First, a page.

Sunday, July 30, 2017

ETF Liquidity: How Difficult is ETF Market Making?

When Goldman Sachs decided to quit as a lead market maker for ETFs, you have to ask just how liquid ETFs would be in volatile, declining market. Goldman Sachs was dissatisfied with a business that yielded fractional pennies on trades while, as a large bank, it was required to maintain strict regulatory capital requirements for liquidity.  This retreat from the ETF market maker business means that smaller, less regulated firms, which will not have strict capital requirements, will be picking up the Goldman Sachs  ETF market making business and be responsible for the liquidity of ETF trades.

In "ETF Liquidity: A Market Maker's Perspective" and "Understanding a Market Maker's Risk Can Help You Save on Transaction Costs" in this Vanguard publication, there is a discussion of the market maker process.  The articles also advise not attempting transactions at the opening or close of the

Sunday, July 23, 2017

Bond Trading Weakness in U.S. Large Banks

When Goldman Sachs reported its 2nd Quarter bond trading revenue had taken a nosedive, the news caught my attention because I had been reviewing the abysmal short term 2016 investment results, which would include bonds, derivatives, currency hedges, etc., of the three largest State of Illinois pension systems and the total negative returns (one eked approximately 2/10 percent).  This is not unusual for the Illinois pension funds which either have incompetent short term investment traders or contracted investment firms.  But when you see Goldman Sachs under performing, it gets your attention.

The Goldman Sachs loss of bond trading revenue was compounded by  large losses in commodities

Saturday, July 22, 2017

Central Banks Should Communicate`

In my response to Brad Setzer's post on central bank coordination, with which I have no real objection other than his citation of an article which continues the exceptionally false Target2 risks argument which is not even competent economics, I merely pointed out how difficult, and often impractical, it is to get central banks to coordinate given different situations within their country and that the ECB presents an  even more difficult problem, because it serves a monetary union without fiscal transfer processes and without a fiat currency.  With respect to Lael Brainard's speech on cross

Friday, July 21, 2017

Is Federal Reserve and ECB Monetary Policy Coordination Practical?

Brad Setzer has an interesting post on central bank monetary coordination based on Lael Brainard's recent speech.  I am not convinced the issue is so much correcting "imbalances" or the supply of high quality government bonds in the eurozone.  If eurozone banks are keeping deposits at the ECB at a negative 40 basis points charge, what does that say about the balance sheets of those banks?  The ECB does not publish excess reserve data on a monthly or weekly basis; therefore, we have no timely means to track stock and flows.  Additionally, the ECB Asset Purchase Program is providing bank liquidity, but its operation has created excess liquidity in some surplus countries where the liquidity is less needed and regulatory balance sheet problems in other countries where banks need to hold on to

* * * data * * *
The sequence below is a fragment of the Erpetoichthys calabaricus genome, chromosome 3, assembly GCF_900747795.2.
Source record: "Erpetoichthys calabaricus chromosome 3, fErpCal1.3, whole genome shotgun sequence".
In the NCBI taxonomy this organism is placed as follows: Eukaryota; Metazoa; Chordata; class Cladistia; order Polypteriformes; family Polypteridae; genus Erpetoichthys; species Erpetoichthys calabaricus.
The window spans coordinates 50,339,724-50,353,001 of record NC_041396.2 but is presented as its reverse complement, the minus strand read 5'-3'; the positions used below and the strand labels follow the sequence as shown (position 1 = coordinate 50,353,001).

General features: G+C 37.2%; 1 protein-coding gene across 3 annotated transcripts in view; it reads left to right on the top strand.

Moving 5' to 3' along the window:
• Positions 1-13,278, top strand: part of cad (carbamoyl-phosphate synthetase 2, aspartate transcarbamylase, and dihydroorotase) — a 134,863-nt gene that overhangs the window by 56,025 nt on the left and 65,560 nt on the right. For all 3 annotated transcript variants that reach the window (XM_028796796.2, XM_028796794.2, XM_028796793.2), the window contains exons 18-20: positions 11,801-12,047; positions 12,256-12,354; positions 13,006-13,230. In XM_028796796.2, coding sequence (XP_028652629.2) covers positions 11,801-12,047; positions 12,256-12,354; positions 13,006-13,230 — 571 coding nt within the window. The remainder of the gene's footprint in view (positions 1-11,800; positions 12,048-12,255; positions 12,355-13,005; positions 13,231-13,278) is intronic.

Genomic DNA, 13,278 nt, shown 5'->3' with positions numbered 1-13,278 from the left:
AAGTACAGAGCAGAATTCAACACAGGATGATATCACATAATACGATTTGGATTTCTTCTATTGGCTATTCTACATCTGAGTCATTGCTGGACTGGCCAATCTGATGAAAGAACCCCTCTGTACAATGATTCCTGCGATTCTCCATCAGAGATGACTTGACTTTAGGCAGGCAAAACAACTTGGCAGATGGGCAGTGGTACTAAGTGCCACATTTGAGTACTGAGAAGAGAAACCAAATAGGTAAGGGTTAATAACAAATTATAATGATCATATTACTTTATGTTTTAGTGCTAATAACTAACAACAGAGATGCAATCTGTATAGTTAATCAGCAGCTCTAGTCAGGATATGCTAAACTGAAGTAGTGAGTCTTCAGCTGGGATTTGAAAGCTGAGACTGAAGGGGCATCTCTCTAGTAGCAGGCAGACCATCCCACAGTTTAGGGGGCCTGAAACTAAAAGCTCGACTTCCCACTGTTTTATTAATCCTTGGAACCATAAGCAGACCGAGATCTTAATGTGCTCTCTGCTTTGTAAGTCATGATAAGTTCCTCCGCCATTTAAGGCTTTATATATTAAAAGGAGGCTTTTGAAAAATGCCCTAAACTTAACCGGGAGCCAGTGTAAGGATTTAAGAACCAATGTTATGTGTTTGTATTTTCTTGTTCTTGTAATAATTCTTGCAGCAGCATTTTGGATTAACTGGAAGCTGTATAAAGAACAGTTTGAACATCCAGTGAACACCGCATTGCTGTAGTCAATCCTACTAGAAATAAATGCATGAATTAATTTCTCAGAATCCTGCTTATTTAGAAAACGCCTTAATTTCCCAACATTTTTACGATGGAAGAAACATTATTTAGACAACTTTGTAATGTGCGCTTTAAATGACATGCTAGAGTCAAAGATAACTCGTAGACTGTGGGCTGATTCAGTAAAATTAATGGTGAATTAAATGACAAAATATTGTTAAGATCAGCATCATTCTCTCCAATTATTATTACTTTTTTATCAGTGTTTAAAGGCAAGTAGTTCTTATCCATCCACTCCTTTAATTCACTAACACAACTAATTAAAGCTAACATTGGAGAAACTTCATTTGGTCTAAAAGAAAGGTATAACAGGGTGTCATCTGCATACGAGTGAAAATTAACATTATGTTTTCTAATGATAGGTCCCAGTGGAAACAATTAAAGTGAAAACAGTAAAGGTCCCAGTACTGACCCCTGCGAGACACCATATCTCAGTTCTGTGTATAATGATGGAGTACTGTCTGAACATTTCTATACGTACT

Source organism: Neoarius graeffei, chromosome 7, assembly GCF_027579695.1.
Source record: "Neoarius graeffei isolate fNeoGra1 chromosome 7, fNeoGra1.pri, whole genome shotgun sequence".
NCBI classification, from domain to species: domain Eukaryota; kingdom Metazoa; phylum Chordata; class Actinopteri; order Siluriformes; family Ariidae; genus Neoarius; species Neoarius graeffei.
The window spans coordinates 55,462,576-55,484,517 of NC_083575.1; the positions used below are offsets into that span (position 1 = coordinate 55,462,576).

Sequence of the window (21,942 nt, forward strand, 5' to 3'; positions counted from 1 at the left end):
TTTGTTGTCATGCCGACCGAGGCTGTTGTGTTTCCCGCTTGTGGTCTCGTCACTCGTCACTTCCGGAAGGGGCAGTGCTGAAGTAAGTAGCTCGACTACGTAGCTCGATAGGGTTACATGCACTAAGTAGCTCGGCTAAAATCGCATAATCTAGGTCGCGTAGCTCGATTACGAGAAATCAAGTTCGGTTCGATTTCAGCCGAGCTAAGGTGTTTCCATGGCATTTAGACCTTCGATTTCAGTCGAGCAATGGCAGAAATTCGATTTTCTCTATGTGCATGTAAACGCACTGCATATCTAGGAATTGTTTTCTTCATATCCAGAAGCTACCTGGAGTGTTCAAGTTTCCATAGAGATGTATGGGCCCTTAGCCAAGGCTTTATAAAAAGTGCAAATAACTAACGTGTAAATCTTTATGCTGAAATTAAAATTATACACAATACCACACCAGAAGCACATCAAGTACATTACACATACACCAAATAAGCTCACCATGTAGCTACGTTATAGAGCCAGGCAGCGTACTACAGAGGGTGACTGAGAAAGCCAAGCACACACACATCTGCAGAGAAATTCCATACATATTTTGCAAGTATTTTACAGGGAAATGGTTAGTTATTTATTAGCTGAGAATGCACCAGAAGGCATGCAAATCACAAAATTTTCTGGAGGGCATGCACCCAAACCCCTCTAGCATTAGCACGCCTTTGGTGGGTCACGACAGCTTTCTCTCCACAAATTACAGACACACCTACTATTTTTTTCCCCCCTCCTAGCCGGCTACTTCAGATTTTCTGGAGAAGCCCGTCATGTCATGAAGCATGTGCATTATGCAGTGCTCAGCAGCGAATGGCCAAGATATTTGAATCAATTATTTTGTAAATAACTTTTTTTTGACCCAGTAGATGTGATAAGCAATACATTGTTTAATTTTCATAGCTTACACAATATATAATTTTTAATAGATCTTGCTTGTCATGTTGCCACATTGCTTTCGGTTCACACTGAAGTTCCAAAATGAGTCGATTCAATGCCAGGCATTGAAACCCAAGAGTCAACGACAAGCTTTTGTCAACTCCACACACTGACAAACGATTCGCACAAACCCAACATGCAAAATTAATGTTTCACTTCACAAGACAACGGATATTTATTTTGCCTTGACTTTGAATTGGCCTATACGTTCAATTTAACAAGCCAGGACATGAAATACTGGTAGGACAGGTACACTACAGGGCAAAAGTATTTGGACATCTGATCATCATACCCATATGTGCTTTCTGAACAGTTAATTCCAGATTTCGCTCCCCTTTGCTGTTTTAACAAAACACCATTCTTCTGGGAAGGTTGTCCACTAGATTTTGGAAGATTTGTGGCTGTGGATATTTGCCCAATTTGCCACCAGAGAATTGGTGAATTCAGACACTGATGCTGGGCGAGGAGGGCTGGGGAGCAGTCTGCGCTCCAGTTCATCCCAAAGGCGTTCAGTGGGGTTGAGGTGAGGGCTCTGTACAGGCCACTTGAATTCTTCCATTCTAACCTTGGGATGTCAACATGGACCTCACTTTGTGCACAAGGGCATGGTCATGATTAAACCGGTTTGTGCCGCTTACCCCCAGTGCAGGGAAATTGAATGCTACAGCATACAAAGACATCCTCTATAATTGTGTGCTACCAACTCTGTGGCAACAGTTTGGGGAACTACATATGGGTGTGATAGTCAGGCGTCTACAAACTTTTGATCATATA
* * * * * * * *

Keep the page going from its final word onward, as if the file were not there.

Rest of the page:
Friday, July 14, 2017

Does Russia Fear Qatar's Natural Gas?

In April 2017, Qatar announced it was going to increase liquid natural gas (LNG) production despite a three year market slump, which was viewed as not likely to make its major competitor, Russia, happy. Then, in May, Qatar's state news agency website was hacked with a false flag news story attempting to portray the emir pro Iran and Hamas, a growing friend of Israel and of tensions with Trump.  All designed to inflame other members of the Gulf Coalition.  Despite U.S. Intelligence agencies quickly identifying Russian hackers, perhaps mercenaries, as the source of the false flag

Wednesday, July 5, 2017

Are ETFs a Potential Market Liquidity Problem?

I have previously written are about market liquidity potential problems in responding to a Noah Smith article and put forth the opinion that equity ETFs are more liquid than ETNs, although a financial crisis might cause market liquidity problems when everyone is trying to sell.  I also said they are a second choice to mutual funds holding same basket of stocks, because the transaction costs can be significantly larger for ETFs although their annual fees may be less.  Now, Bank of America is questioning whether large money flows into ETFs is distorting market price-earnings(PE) and  over